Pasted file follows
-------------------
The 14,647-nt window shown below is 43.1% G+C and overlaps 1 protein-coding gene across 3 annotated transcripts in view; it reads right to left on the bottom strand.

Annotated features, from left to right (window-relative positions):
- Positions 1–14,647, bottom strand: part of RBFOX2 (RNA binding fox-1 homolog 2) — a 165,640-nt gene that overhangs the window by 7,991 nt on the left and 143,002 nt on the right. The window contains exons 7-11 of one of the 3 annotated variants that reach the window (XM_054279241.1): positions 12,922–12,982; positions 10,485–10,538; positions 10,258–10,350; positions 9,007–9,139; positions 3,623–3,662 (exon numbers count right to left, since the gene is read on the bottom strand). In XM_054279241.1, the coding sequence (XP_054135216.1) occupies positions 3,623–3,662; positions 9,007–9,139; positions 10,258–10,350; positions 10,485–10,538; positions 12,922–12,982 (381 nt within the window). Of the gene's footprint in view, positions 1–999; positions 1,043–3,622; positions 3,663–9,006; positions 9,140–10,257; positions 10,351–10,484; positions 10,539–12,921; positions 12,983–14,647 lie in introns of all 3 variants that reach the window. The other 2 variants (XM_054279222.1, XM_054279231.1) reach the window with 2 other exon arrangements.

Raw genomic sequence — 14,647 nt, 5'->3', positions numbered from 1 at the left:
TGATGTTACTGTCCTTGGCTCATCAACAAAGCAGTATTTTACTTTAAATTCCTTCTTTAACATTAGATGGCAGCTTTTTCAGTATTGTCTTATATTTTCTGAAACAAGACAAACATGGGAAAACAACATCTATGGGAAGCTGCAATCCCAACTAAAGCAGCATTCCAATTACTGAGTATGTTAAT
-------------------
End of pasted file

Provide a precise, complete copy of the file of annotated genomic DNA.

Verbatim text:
The 14,647-nt window shown below is 43.1% G+C and overlaps 1 protein-coding gene across 3 annotated transcripts in view; it reads right to left on the bottom strand.

Annotated features, from left to right (window-relative positions):
- Positions 1–14,647, bottom strand: part of RBFOX2 (RNA binding fox-1 homolog 2) — a 165,640-nt gene that overhangs the window by 7,991 nt on the left and 143,002 nt on the right. The window contains exons 7-11 of one of the 3 annotated variants that reach the window (XM_054279241.1): positions 12,922–12,982; positions 10,485–10,538; positions 10,258–10,350; positions 9,007–9,139; positions 3,623–3,662 (exon numbers count right to left, since the gene is read on the bottom strand). In XM_054279241.1, the coding sequence (XP_054135216.1) occupies positions 3,623–3,662; positions 9,007–9,139; positions 10,258–10,350; positions 10,485–10,538; positions 12,922–12,982 (381 nt within the window). Of the gene's footprint in view, positions 1–999; positions 1,043–3,622; positions 3,663–9,006; positions 9,140–10,257; positions 10,351–10,484; positions 10,539–12,921; positions 12,983–14,647 lie in introns of all 3 variants that reach the window. The other 2 variants (XM_054279222.1, XM_054279231.1) reach the window with 2 other exon arrangements.

Raw genomic sequence — 14,647 nt, 5'->3', positions numbered from 1 at the left:
TGATGTTACTGTCCTTGGCTCATCAACAAAGCAGTATTTTACTTTAAATTCCTTCTTTAACATTAGATGGCAGCTTTTTCAGTATTGTCTTATATTTTCTGAAACAAGACAAACATGGGAAAACAACATCTATGGGAAGCTGCAATCCCAACTAAAGCAGCATTCCAATTACTGAGTATGTTAAT